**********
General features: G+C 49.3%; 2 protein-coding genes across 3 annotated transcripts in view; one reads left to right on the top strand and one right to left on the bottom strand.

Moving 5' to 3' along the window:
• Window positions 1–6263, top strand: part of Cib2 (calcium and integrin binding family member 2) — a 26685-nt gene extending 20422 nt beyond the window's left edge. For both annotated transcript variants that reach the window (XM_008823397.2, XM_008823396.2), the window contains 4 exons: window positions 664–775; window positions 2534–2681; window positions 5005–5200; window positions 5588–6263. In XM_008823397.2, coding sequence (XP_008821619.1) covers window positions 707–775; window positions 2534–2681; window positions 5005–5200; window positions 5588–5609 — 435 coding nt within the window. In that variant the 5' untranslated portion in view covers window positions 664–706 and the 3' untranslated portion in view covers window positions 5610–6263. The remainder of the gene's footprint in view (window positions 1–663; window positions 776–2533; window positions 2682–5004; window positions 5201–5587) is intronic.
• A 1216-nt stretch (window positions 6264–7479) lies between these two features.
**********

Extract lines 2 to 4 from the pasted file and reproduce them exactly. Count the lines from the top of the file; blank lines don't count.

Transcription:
Moving 5' to 3' along the window:
• Window positions 1–6263, top strand: part of Cib2 (calcium and integrin binding family member 2) — a 26685-nt gene extending 20422 nt beyond the window's left edge. For both annotated transcript variants that reach the window (XM_008823397.2, XM_008823396.2), the window contains 4 exons: window positions 664–775; window positions 2534–2681; window positions 5005–5200; window positions 5588–6263. In XM_008823397.2, coding sequence (XP_008821619.1) covers window positions 707–775; window positions 2534–2681; window positions 5005–5200; window positions 5588–5609 — 435 coding nt within the window. In that variant the 5' untranslated portion in view covers window positions 664–706 and the 3' untranslated portion in view covers window positions 5610–6263. The remainder of the gene's footprint in view (window positions 1–663; window positions 776–2533; window positions 2682–5004; window positions 5201–5587) is intronic.
• A 1216-nt stretch (window positions 6264–7479) lies between these two features.